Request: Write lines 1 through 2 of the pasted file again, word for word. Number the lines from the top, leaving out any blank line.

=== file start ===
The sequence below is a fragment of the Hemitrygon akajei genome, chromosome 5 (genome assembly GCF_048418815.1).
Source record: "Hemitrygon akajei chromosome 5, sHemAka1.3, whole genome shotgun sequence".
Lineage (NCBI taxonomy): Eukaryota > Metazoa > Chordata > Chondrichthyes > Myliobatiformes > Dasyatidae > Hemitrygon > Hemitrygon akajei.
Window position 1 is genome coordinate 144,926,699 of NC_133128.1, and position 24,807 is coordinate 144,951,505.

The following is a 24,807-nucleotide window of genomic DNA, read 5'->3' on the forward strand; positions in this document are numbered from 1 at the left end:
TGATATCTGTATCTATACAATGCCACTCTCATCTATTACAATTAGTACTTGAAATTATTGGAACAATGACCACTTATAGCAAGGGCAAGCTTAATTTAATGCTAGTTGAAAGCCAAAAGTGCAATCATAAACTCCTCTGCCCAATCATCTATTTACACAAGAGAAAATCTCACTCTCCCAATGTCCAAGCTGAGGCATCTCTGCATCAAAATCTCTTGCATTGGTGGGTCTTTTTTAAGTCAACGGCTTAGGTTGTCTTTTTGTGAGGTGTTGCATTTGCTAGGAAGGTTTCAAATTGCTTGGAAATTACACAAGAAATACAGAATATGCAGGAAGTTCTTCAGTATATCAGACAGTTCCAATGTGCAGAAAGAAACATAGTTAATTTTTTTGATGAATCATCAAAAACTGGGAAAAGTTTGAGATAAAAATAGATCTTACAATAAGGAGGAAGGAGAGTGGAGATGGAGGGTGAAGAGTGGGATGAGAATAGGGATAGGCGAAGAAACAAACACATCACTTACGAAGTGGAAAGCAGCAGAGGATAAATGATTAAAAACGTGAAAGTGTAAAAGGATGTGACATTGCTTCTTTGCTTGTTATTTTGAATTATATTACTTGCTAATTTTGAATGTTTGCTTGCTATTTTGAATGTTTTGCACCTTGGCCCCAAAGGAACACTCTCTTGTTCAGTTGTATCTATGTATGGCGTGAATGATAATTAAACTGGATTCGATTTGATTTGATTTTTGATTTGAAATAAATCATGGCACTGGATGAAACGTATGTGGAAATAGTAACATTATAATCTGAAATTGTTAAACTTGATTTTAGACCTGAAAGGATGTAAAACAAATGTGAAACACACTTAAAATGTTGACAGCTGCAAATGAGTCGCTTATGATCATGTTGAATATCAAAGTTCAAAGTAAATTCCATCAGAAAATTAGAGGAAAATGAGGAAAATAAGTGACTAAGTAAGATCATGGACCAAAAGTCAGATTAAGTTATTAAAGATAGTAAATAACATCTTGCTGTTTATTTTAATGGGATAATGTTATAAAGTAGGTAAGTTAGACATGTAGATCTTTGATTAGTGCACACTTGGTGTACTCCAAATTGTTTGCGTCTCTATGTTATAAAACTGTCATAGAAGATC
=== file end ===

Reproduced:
The sequence below is a fragment of the Hemitrygon akajei genome, chromosome 5 (genome assembly GCF_048418815.1).
Source record: "Hemitrygon akajei chromosome 5, sHemAka1.3, whole genome shotgun sequence".